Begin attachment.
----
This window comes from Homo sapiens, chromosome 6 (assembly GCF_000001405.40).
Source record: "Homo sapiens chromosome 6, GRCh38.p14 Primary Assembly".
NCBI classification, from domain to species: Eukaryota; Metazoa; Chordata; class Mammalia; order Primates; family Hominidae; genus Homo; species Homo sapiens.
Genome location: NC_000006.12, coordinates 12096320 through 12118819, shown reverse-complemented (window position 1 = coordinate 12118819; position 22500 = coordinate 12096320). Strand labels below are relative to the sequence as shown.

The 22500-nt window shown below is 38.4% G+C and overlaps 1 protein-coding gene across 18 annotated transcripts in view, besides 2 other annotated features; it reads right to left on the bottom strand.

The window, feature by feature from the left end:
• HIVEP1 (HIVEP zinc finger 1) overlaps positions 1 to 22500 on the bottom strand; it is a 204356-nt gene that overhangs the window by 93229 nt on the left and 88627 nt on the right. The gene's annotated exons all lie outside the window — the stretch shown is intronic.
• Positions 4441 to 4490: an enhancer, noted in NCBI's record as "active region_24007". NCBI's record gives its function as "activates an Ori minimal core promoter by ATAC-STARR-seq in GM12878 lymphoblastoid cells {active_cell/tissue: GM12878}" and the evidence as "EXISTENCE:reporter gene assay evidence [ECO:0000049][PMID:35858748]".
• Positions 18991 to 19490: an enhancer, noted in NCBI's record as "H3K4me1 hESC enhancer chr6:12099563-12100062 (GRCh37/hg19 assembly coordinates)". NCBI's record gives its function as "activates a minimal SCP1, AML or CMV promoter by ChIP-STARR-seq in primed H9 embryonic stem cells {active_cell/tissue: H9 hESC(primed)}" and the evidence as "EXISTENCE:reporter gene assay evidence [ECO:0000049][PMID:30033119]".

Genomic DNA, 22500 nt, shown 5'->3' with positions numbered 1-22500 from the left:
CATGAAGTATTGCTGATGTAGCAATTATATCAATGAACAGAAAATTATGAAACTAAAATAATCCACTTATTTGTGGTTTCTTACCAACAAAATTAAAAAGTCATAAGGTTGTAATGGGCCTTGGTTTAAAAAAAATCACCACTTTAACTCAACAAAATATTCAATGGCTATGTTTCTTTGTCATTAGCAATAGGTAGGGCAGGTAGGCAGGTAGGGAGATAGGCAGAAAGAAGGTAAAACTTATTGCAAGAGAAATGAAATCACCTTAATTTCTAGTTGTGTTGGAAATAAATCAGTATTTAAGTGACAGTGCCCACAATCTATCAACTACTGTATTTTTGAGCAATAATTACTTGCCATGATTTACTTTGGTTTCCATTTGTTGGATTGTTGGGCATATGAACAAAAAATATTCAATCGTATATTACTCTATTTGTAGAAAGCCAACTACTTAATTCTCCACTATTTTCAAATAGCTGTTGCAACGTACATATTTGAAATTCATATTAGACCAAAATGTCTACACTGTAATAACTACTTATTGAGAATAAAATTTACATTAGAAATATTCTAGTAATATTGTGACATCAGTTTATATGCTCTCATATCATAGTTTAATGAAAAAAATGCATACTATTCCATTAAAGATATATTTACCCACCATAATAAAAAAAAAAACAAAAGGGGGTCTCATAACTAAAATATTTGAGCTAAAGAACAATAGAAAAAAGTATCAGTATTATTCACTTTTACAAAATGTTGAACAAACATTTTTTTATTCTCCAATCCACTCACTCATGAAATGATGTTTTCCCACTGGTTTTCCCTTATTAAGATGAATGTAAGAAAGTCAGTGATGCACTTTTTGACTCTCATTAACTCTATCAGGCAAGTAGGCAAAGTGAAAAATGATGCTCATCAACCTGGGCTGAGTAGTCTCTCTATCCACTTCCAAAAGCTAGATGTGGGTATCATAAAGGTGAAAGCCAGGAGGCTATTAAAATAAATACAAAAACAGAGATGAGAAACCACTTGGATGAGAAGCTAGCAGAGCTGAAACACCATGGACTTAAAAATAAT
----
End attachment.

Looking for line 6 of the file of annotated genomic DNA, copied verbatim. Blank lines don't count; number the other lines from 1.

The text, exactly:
The window, feature by feature from the left end: